said he is taking a threat against him very seriously.

Mark Thompson was visited by police officers at his home on
Saturday morning and warned of a significant and substantial
threat to his life.

Mr Thompson said he believes the threats were from loyalist
paramilitaries, the UVF.

It could be connected to recent sensitive work with unionist

"I would see this in the context of the work that Relatives for
Justice and myself are doing, particularly over this past number
of months, in which we have been working with a range of families
across the community, particularly within the unionist
community," Mr Thompson said.

"They are providing sensitive information to us in relation to
the murder of their loved ones.

"This takes us into a terrain that we have never been into, in
terms of some of that information."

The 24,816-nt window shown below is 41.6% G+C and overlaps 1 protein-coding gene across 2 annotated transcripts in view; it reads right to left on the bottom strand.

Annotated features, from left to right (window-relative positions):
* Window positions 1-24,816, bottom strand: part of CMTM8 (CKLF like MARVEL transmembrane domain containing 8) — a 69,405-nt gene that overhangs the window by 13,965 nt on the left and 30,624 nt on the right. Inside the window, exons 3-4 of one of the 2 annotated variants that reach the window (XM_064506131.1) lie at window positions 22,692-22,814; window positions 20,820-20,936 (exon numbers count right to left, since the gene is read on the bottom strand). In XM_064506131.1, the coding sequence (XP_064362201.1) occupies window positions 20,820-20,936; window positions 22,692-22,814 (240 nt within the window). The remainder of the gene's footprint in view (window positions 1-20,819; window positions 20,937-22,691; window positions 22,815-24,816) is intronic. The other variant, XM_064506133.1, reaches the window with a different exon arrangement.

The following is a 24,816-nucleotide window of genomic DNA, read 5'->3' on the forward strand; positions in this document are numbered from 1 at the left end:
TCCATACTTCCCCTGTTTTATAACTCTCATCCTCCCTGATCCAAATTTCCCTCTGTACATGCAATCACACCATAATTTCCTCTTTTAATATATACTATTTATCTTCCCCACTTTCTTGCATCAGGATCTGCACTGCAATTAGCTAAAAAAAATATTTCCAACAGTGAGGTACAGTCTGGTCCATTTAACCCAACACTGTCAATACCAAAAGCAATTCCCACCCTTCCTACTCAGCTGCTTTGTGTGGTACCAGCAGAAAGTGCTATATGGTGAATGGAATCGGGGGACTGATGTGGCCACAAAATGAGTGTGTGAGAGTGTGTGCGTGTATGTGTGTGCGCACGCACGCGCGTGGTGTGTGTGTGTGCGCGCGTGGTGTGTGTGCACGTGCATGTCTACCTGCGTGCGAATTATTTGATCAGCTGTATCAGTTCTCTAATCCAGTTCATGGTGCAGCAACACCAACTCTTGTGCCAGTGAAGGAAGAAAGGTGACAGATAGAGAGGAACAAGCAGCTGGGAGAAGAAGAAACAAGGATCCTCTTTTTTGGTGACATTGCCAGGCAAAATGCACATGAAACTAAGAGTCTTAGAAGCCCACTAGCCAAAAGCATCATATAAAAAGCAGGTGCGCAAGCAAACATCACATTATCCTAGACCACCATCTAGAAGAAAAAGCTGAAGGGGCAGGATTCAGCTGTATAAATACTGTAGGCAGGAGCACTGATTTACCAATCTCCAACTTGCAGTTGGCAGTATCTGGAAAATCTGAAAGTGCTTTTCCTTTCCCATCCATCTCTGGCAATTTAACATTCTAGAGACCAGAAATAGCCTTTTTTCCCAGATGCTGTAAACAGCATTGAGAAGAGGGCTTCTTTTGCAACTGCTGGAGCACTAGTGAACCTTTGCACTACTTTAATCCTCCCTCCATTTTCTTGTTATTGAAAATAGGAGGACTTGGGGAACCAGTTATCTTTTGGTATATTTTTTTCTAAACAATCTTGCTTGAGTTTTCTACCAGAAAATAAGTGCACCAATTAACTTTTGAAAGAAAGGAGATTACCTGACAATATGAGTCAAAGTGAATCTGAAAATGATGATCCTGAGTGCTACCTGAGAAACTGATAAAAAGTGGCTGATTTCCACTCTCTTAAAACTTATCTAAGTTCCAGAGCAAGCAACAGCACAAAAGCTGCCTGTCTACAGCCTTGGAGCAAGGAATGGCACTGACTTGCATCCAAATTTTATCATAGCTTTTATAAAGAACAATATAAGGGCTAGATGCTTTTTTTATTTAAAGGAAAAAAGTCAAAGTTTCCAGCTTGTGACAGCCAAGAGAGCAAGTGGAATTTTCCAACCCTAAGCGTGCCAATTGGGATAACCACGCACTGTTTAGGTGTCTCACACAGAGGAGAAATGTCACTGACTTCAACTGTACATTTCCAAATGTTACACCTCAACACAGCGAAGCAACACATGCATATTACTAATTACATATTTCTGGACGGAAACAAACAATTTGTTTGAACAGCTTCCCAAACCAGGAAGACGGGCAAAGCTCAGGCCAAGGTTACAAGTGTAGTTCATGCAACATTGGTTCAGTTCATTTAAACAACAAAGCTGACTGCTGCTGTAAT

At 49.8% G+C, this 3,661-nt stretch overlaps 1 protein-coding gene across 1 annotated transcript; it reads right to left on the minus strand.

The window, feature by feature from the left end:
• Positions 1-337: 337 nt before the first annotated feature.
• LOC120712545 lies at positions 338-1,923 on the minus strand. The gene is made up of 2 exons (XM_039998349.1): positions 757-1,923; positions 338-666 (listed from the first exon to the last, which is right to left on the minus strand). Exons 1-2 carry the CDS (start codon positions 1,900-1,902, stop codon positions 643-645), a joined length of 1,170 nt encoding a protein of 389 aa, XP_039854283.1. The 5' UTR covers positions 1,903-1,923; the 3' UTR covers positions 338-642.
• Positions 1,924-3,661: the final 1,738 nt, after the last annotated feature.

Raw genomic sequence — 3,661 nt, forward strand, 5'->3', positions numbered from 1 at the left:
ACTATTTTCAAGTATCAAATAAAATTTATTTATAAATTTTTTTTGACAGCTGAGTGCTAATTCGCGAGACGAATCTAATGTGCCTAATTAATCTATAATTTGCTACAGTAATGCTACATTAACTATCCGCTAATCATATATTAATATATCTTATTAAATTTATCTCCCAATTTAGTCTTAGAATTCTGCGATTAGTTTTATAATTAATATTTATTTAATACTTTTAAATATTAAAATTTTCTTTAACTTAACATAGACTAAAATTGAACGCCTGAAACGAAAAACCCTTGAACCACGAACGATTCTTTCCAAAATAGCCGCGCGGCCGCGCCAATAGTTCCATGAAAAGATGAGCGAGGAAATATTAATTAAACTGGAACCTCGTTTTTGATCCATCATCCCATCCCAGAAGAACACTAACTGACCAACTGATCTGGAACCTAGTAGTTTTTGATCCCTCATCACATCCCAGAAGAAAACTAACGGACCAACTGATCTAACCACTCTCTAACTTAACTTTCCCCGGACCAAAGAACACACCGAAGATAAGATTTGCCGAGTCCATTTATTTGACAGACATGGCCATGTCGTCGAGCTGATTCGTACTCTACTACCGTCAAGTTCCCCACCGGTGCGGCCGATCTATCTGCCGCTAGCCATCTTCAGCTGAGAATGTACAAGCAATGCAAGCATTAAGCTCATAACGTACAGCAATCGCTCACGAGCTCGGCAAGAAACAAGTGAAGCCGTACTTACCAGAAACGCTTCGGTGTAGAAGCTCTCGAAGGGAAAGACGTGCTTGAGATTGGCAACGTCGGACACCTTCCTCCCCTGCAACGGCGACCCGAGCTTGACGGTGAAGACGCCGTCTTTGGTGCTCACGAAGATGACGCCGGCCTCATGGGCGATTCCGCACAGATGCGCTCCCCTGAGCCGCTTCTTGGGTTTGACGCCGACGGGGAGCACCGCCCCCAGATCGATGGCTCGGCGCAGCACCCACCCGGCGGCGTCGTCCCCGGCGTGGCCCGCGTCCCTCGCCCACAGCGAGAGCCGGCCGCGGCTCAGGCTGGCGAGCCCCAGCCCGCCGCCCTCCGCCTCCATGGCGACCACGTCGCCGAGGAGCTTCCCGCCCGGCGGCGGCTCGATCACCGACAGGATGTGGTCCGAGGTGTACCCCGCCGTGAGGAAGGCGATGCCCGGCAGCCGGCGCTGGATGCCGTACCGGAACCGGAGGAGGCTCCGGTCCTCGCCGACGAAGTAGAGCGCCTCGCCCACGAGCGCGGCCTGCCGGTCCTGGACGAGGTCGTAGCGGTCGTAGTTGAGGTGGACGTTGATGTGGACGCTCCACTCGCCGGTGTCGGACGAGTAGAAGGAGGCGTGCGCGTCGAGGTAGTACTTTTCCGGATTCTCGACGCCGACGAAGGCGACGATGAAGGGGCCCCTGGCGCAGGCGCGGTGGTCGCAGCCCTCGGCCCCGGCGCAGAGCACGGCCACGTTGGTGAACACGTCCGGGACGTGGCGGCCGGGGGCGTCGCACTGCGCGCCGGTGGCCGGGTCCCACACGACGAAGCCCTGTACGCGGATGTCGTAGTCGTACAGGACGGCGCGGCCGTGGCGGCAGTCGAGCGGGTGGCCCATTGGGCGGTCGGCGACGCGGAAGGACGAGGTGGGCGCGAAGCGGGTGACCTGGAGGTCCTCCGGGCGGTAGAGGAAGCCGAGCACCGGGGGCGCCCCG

Relatives for Justice is a Belfast-based support group working
with and providing support to relatives of people bereaved and
injured in the Troubles.

The group works primarily with people whose relatives have died
in disputed circumstances where there are allegations of state

Story from BBC NEWS:
Published: 2007/04/16 08:53:15 GMT


Second Man Due In Court As UVF Terror Probe Goes On

[Published: Monday 16, April 2007 - 08:54]
By Jonathan McCambridge

A man was due to appear in court today charged with misconduct in
public office as part of a deepening police terror probe.

The Belfast Telegraph understands that the latest charges arise
from the same investigation which saw a Co Antrim factory manager
charged with being a member of the UVF last week.

Sinn Fein said last night that police had delivered warnings to
nationalists in several parts of Northern Ireland that their
details are in the hands of the UVF.

A police spokeswoman said a 22-year-old man was due to appear at
Belfast Magistrates Court today following an investigation into
terrorist crime.

He has been charged with misconduct in public office, having
information likely to be of use to terrorists and breach of the
Data Protection Act.